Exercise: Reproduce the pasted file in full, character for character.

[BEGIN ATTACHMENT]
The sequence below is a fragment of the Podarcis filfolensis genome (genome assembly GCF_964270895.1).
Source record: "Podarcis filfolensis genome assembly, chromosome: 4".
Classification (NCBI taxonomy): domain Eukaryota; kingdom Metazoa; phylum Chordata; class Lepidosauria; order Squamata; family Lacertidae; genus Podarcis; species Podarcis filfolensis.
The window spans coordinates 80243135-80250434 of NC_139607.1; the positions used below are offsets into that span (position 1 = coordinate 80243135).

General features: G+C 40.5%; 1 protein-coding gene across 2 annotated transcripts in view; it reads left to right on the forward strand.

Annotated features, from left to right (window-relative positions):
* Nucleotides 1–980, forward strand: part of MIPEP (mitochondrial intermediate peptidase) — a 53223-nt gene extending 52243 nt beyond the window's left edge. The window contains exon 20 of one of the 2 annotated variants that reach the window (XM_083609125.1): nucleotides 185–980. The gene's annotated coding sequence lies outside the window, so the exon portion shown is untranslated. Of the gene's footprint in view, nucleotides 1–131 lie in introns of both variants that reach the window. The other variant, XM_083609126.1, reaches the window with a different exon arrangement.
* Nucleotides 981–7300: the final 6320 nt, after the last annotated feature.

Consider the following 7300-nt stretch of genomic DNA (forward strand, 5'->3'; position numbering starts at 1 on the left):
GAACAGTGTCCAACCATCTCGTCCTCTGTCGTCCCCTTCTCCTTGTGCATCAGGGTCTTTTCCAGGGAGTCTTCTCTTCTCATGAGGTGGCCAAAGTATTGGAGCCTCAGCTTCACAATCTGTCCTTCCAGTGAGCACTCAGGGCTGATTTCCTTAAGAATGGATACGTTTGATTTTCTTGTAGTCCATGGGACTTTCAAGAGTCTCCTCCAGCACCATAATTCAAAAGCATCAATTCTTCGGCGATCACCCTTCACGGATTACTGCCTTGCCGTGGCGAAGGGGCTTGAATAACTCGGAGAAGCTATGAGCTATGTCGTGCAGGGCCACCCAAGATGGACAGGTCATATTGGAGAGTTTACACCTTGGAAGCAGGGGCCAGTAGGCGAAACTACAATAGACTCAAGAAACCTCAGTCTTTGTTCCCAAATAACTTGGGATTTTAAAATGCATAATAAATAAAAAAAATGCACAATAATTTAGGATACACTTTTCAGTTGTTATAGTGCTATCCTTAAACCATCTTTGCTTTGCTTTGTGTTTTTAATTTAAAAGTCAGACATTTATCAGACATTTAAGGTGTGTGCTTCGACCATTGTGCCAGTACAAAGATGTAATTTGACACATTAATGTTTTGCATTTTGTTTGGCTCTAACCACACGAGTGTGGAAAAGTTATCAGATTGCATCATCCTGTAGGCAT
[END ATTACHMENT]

The sequence below is a fragment of the Podarcis filfolensis genome (genome assembly GCF_964270895.1).
Source record: "Podarcis filfolensis genome assembly, chromosome: 4".
Classification (NCBI taxonomy): domain Eukaryota; kingdom Metazoa; phylum Chordata; class Lepidosauria; order Squamata; family Lacertidae; genus Podarcis; species Podarcis filfolensis.
The window spans coordinates 80243135-80250434 of NC_139607.1; the positions used below are offsets into that span (position 1 = coordinate 80243135).

General features: G+C 40.5%; 1 protein-coding gene across 2 annotated transcripts in view; it reads left to right on the forward strand.

Annotated features, from left to right (window-relative positions):
* Nucleotides 1–980, forward strand: part of MIPEP (mitochondrial intermediate peptidase) — a 53223-nt gene extending 52243 nt beyond the window's left edge. The window contains exon 20 of one of the 2 annotated variants that reach the window (XM_083609125.1): nucleotides 185–980. The gene's annotated coding sequence lies outside the window, so the exon portion shown is untranslated. Of the gene's footprint in view, nucleotides 1–131 lie in introns of both variants that reach the window. The other variant, XM_083609126.1, reaches the window with a different exon arrangement.
* Nucleotides 981–7300: the final 6320 nt, after the last annotated feature.

Consider the following 7300-nt stretch of genomic DNA (forward strand, 5'->3'; position numbering starts at 1 on the left):
GAACAGTGTCCAACCATCTCGTCCTCTGTCGTCCCCTTCTCCTTGTGCATCAGGGTCTTTTCCAGGGAGTCTTCTCTTCTCATGAGGTGGCCAAAGTATTGGAGCCTCAGCTTCACAATCTGTCCTTCCAGTGAGCACTCAGGGCTGATTTCCTTAAGAATGGATACGTTTGATTTTCTTGTAGTCCATGGGACTTTCAAGAGTCTCCTCCAGCACCATAATTCAAAAGCATCAATTCTTCGGCGATCACCCTTCACGGATTACTGCCTTGCCGTGGCGAAGGGGCTTGAATAACTCGGAGAAGCTATGAGCTATGTCGTGCAGGGCCACCCAAGATGGACAGGTCATATTGGAGAGTTTACACCTTGGAAGCAGGGGCCAGTAGGCGAAACTACAATAGACTCAAGAAACCTCAGTCTTTGTTCCCAAATAACTTGGGATTTTAAAATGCATAATAAATAAAAAAAATGCACAATAATTTAGGATACACTTTTCAGTTGTTATAGTGCTATCCTTAAACCATCTTTGCTTTGCTTTGTGTTTTTAATTTAAAAGTCAGACATTTATCAGACATTTAAGGTGTGTGCTTCGACCATTGTGCCAGTACAAAGATGTAATTTGACACATTAATGTTTTGCATTTTGTTTGGCTCTAACCACACGAGTGTGGAAAAGTTATCAGATTGCATCATCCTGTAGGCAT